The happiest people at Bellerive Oval on Sunday night were the England cricket team. The nightmare was finally over.
They can now head home to lick their wounds while the Australians celebrate long and hard.
The looks on the faces of both sides during the Ashes presentation ceremony said it all: the Aussies cock-a-hoop, looking like they’d happily pad up for a sixth, seventh and eight Test; the English shell-shocked, battered and bruised. Looking for the exits.
Even England captain Joe Root, who had somehow managed to keep a stiff upper lip and chipper attitude throughout the tour from hell, looked thoroughly whipped. And why wouldn’t he?
In 10 Tests over two series in Australia he is yet to lead his country to a single win, the worst record by an England captain in Ashes history.
The Aussies looked like they’d happily pad up for a sixth, seventh and eight Test after winning the Ashes on Sunday night
He was in good company though. The English top order was woeful throughout the tour, with opener Rory Burns setting the scene with his golden duck on the first ball of the series.
In a crowded field Burns takes the award as the most disappointing Englishman on tour. If he hadn’t got on the plane at Heathrow he wouldn’t have been missed.
The same can’t be said for some of the England bowlers. They toiled long and hard in unfamiliar conditions with the unfriendly Kookaburra balls and at times even managed to unsettle the Australian batters.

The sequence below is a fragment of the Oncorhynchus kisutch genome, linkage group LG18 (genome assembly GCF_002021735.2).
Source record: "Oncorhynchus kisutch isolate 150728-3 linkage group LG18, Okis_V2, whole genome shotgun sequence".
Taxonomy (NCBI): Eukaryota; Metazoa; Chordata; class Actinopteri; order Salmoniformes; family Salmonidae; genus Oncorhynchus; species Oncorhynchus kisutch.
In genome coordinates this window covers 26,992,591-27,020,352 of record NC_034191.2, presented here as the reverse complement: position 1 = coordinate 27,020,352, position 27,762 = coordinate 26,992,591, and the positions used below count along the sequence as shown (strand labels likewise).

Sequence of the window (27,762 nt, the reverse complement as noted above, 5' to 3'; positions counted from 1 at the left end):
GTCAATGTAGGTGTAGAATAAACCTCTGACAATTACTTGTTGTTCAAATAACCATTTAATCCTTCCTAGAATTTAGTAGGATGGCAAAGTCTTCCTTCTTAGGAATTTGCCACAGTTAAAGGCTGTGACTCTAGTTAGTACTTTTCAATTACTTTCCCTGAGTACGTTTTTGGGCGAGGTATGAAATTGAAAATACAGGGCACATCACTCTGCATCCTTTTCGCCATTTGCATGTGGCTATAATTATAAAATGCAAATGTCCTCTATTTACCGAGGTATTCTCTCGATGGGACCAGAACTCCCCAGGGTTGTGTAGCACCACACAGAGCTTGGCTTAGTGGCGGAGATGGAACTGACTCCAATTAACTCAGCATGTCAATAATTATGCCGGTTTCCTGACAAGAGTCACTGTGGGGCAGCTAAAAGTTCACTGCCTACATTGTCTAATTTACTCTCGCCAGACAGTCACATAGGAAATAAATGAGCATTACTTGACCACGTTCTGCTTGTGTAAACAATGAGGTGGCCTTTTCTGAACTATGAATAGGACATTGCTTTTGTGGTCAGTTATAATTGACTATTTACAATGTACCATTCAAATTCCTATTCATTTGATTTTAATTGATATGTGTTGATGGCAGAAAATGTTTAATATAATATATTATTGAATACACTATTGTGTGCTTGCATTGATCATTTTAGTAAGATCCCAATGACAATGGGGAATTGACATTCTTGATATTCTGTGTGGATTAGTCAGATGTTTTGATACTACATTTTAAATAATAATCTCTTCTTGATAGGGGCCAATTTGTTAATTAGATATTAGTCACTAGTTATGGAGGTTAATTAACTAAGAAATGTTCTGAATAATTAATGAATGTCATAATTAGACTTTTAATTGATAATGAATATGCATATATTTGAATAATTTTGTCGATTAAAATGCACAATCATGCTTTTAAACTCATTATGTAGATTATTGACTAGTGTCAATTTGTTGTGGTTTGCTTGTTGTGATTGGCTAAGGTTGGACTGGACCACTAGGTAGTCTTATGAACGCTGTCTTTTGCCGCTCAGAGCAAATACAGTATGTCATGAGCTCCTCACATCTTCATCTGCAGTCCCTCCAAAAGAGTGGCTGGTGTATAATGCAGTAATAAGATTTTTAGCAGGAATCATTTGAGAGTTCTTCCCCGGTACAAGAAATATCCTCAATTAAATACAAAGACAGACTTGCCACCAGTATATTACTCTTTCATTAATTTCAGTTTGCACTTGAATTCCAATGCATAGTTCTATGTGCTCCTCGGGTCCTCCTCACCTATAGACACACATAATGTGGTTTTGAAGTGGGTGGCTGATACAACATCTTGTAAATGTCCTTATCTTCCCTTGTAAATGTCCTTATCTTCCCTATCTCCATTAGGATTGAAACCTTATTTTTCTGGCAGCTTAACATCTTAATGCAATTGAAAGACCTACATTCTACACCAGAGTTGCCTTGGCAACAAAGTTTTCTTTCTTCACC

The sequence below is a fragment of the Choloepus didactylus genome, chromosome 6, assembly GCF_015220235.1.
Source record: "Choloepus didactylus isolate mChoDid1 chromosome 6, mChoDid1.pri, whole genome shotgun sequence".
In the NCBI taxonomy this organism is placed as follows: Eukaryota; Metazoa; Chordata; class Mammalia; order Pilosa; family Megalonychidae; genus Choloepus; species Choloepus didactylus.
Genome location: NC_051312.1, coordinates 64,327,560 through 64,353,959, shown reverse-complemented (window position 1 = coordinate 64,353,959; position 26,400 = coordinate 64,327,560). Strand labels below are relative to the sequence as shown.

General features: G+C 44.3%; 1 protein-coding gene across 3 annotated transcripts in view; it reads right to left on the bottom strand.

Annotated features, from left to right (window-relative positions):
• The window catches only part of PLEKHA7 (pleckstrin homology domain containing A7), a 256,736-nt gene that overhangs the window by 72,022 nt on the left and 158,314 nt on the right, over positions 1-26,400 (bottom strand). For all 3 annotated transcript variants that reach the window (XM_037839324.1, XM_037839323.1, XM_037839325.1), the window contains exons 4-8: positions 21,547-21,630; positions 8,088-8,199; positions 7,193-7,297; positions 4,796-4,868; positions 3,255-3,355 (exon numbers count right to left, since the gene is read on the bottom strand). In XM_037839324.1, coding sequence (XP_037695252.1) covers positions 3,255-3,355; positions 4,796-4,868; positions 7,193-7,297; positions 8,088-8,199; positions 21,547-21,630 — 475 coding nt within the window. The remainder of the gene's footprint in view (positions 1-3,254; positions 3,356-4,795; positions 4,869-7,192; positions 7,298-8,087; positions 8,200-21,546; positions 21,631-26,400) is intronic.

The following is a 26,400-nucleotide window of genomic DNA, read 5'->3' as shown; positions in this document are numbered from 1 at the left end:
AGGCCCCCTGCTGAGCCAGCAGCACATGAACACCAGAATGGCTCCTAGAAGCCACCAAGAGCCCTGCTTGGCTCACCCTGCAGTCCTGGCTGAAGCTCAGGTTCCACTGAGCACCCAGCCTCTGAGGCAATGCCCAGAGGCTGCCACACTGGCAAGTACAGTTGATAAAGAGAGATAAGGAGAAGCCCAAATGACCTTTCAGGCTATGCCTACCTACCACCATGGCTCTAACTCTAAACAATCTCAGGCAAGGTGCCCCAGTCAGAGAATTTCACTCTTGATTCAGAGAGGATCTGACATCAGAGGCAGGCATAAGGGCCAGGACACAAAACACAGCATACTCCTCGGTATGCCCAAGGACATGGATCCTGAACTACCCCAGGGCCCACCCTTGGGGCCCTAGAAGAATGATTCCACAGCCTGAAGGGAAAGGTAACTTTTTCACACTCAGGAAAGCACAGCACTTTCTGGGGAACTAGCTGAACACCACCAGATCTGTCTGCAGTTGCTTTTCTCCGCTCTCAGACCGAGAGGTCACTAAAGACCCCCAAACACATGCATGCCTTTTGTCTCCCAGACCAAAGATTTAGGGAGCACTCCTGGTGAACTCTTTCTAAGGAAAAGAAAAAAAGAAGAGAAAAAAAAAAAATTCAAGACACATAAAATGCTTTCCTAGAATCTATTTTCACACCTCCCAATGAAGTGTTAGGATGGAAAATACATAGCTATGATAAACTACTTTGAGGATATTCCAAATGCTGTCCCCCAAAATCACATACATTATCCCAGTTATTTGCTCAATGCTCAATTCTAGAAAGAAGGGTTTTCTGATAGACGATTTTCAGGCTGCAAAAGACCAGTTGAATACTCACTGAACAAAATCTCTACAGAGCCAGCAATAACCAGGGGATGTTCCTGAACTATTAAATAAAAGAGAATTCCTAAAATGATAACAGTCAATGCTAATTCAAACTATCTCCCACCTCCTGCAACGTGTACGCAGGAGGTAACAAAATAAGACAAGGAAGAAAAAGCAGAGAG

David Warner would no doubt gladly offer to carry Stuart Broad’s bags to the airport, so happy will he be to finally see the back of him and his headband.
Warner is the type of pugnacious, belligerent character who would hate to be thought of any bowler’s ‘bunny’, but that is exactly what he is to Broad, having been dismissed by the England quick on 14 occasions.
Australia sealed a 4-0 series win in Hobart. Root – pictured right after being bowled out – has the worst record by an England captain in Ashes history
Broad wasn’t England’s best on tour though. That distinction goes to Mark Wood. Wood’s 6/37 in Australia’s second innings in Hobart could have been a metaphor for the England attack over the entire series. Blood, sweat and ultimately tears as the effort counted for naught at the end of the day.
Still, at least he got a chance to bowl, which is more than can be said for England’s hard luck story of the tour, Ben Stokes. If there is a more competitive cricketer in the game, he must be locked up somewhere.
Stokes arrived in Australia on next to no preparation and his body let him down. Even so, he chased down every ball as if his career depended on it. Too bad not enough of his team-mates showed the same attitude – and they will pay the price.
Australian coach Justin Langer and David Warner celebrate after retaining the Ashes on Sunday night
The only batter to display any real aggression was Jonny Bairstow in Sydney, and much of that was aimed at a loudmouth spectator.